Claim Review Manual for Research and Technology Advisors

SR&ED Program

Chapter 3.0 Guidelines for coordinated review

Table of contents

3.1.0 Summary of chapter

This chapter introduces and discusses guidelines linked to a coordinated review between the research and technology advisor (RTA) and financial reviewer (FR). Specifically:

  1. A definition is provided.
  2. Its characteristics are discussed.
  3. Ways to coordinate are discussed.
  4. The benefits for both the Canada Revenue Agency (CRA) and the claimant are discussed.

3.2.0 Requirements of chapter

Following from Chapter 1.6.0, there are two requirements that apply equally to both the RTA and the FR:

1. All reviews must be coordinated between the RTA and the FR.

2. Relevant interactions must be documented.

3.3.0 Background

The underlying principles of coordination between the RTA(s) and the FR also apply to SR&ED claims that have been assigned to both an RTA and an FR. The principles also apply to other situations where consultation and sharing of information leads to more effective and more efficient services, such as process review, pre-claim project review, first-time claimant advisory service (FTCAS), account executive service, or outreach services (such as information seminars).  FTCAS in particular is deigned to be provided jointly by the RTA and FR.

In general, depending upon the specific issues identified in the review plan, a coordinated review may be done by applying the relevant guidelines outlined below. Most of the guidelines reinforce the need for discussion with the other reviewer (the RTA or FR) for the purposes of planning reviews, coordinating activities, and monitoring progress on the file. When appropriate, the research and technology manager (RTM) and / or financial review manager (FRM) may need to participate in the discussion and resolution of issues related to the claim.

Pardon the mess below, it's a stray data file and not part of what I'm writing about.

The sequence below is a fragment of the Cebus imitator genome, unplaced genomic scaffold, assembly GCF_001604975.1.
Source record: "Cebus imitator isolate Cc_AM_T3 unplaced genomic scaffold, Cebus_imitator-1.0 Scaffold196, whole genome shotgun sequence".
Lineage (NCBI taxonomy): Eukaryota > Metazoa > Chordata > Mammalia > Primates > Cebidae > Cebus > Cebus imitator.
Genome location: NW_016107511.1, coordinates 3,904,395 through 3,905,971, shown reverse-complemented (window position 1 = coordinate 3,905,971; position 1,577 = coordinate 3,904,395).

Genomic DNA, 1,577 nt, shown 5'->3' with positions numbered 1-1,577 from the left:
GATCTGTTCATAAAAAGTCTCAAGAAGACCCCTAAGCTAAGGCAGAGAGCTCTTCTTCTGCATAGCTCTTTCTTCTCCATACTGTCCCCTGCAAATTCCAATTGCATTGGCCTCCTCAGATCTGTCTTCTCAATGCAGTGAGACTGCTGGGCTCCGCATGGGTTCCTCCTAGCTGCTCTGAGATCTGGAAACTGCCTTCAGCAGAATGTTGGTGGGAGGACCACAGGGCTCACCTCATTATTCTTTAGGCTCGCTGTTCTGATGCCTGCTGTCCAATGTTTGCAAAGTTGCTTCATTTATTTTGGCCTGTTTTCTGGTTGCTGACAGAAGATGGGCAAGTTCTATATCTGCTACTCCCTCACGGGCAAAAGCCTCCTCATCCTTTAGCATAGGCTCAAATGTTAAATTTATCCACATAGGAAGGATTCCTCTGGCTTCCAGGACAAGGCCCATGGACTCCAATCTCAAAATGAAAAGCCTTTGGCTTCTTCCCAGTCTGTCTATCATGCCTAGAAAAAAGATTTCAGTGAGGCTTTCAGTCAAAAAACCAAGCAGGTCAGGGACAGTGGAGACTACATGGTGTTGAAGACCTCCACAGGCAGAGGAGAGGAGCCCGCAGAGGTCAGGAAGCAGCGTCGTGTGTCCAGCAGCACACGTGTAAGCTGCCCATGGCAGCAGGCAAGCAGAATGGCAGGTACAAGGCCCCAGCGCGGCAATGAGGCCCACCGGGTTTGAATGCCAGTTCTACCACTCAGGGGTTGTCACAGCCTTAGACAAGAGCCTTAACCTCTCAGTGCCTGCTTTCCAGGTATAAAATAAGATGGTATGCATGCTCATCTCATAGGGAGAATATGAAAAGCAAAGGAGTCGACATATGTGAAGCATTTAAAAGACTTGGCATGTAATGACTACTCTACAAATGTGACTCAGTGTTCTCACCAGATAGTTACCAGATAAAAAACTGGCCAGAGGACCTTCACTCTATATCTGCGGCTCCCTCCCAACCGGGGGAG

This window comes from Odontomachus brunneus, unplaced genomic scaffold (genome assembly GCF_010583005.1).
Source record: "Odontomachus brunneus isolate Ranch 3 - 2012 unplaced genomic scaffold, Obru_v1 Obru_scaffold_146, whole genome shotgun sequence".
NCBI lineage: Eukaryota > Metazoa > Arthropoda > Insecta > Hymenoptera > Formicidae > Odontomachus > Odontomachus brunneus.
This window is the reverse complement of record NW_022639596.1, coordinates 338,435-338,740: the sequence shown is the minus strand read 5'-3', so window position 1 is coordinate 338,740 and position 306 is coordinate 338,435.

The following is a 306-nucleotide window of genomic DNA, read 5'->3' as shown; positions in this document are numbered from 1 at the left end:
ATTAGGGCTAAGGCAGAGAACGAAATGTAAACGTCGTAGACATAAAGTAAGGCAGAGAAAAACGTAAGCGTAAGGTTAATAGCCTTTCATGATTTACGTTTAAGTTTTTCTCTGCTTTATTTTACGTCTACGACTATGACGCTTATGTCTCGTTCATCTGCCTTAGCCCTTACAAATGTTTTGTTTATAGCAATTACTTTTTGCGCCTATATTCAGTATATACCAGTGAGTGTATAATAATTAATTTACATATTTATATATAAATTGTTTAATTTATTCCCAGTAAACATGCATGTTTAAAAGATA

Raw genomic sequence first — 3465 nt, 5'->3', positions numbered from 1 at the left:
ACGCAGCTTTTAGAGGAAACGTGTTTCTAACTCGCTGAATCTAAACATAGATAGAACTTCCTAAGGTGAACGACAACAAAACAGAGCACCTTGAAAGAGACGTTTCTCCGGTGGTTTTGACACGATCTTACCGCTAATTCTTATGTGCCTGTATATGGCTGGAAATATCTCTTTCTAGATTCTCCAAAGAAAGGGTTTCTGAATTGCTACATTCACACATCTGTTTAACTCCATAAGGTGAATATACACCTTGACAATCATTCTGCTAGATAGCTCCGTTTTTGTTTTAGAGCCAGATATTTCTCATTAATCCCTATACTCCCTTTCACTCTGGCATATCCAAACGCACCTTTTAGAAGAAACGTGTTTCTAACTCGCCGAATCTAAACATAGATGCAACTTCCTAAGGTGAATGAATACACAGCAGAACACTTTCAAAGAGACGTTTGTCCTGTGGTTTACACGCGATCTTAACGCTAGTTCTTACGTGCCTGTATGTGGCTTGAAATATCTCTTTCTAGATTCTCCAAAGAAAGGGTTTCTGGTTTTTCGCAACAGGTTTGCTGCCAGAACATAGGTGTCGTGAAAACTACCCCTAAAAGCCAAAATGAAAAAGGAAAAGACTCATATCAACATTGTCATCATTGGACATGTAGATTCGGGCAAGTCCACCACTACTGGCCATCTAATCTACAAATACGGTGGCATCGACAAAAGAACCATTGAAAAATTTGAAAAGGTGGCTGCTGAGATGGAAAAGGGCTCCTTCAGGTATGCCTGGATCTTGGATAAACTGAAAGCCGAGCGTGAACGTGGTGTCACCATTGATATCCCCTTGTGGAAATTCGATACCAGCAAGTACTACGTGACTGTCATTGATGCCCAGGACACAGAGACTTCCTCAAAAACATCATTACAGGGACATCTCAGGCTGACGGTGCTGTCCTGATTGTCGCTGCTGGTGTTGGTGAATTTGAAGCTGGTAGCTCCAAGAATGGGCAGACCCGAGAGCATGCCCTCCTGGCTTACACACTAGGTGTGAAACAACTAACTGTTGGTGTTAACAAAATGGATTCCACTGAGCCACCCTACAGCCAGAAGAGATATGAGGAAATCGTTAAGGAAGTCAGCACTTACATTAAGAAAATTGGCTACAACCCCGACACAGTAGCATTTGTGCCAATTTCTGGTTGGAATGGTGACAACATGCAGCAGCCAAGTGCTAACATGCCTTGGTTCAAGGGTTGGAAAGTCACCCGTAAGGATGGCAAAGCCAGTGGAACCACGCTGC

It is preferable if the FR and the RTA can receive the file at the same time to facilitate timely planning and coordination of efforts.

3.3.1 Definition of coordinated review

A coordinated review is one which is undertaken using an approach whereby the RTA and FR and, when needed, their respective managers, discuss and determine the principal issues of the claim and arrange to coordinate their respective activities throughout the review. For example, when a review is coordinated, the RTA and FR will consult and communicate with each other on the following relevant items:

Coordinated reviews are required in all cases when both the RTA and the FR receive their parts of the file at the same time. A coordinated review allows both reviewers more flexibility in how and when to perform their work. 

A joint review, on the other hand, is one where the FR and RTA work in tandem, and all work on the file, including meetings with the claimant, planning and correspondence is conducted with the concurrent participation of both reviewers. Joint reviews are encouraged, especially with large files, but are not required. The CRM does not discuss procedures for a joint review as they are considered part of the more general coordinated review.

In summary, a coordinated review is a collaborative and supportive process using on-going communication as its primary tool, which resolves joint or overlapping issues and assists each reviewer to manage and meet their own review objectives efficiently and effectively.